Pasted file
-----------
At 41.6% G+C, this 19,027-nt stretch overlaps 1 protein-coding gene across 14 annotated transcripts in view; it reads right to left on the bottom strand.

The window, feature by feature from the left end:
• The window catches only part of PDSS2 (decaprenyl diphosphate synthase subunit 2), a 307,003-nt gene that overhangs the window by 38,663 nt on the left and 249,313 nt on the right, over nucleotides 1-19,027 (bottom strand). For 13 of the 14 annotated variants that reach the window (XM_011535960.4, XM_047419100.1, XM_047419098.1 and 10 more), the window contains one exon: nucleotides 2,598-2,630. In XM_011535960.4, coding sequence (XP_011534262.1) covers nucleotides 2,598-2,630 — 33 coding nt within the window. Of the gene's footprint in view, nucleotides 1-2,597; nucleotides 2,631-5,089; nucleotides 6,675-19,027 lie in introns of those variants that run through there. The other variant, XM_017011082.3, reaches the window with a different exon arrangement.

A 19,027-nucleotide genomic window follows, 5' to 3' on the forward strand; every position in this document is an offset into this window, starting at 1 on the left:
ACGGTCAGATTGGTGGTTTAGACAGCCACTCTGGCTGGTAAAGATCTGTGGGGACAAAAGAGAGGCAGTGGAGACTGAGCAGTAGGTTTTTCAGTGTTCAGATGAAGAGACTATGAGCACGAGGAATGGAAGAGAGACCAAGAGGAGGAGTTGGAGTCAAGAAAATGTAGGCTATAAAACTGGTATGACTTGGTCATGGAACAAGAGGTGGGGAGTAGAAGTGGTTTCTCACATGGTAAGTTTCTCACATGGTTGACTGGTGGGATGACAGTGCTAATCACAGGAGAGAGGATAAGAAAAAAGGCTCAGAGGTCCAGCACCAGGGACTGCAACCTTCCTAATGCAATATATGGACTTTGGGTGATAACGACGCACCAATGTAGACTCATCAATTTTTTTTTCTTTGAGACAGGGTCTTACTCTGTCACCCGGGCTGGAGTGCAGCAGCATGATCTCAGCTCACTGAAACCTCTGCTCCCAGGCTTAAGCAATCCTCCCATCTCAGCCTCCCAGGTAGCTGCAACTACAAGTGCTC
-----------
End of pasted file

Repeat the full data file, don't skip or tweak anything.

At 41.6% G+C, this 19,027-nt stretch overlaps 1 protein-coding gene across 14 annotated transcripts in view; it reads right to left on the bottom strand.

The window, feature by feature from the left end:
• The window catches only part of PDSS2 (decaprenyl diphosphate synthase subunit 2), a 307,003-nt gene that overhangs the window by 38,663 nt on the left and 249,313 nt on the right, over nucleotides 1-19,027 (bottom strand). For 13 of the 14 annotated variants that reach the window (XM_011535960.4, XM_047419100.1, XM_047419098.1 and 10 more), the window contains one exon: nucleotides 2,598-2,630. In XM_011535960.4, coding sequence (XP_011534262.1) covers nucleotides 2,598-2,630 — 33 coding nt within the window. Of the gene's footprint in view, nucleotides 1-2,597; nucleotides 2,631-5,089; nucleotides 6,675-19,027 lie in introns of those variants that run through there. The other variant, XM_017011082.3, reaches the window with a different exon arrangement.

A 19,027-nucleotide genomic window follows, 5' to 3' on the forward strand; every position in this document is an offset into this window, starting at 1 on the left:
ACGGTCAGATTGGTGGTTTAGACAGCCACTCTGGCTGGTAAAGATCTGTGGGGACAAAAGAGAGGCAGTGGAGACTGAGCAGTAGGTTTTTCAGTGTTCAGATGAAGAGACTATGAGCACGAGGAATGGAAGAGAGACCAAGAGGAGGAGTTGGAGTCAAGAAAATGTAGGCTATAAAACTGGTATGACTTGGTCATGGAACAAGAGGTGGGGAGTAGAAGTGGTTTCTCACATGGTAAGTTTCTCACATGGTTGACTGGTGGGATGACAGTGCTAATCACAGGAGAGAGGATAAGAAAAAAGGCTCAGAGGTCCAGCACCAGGGACTGCAACCTTCCTAATGCAATATATGGACTTTGGGTGATAACGACGCACCAATGTAGACTCATCAATTTTTTTTTCTTTGAGACAGGGTCTTACTCTGTCACCCGGGCTGGAGTGCAGCAGCATGATCTCAGCTCACTGAAACCTCTGCTCCCAGGCTTAAGCAATCCTCCCATCTCAGCCTCCCAGGTAGCTGCAACTACAAGTGCTC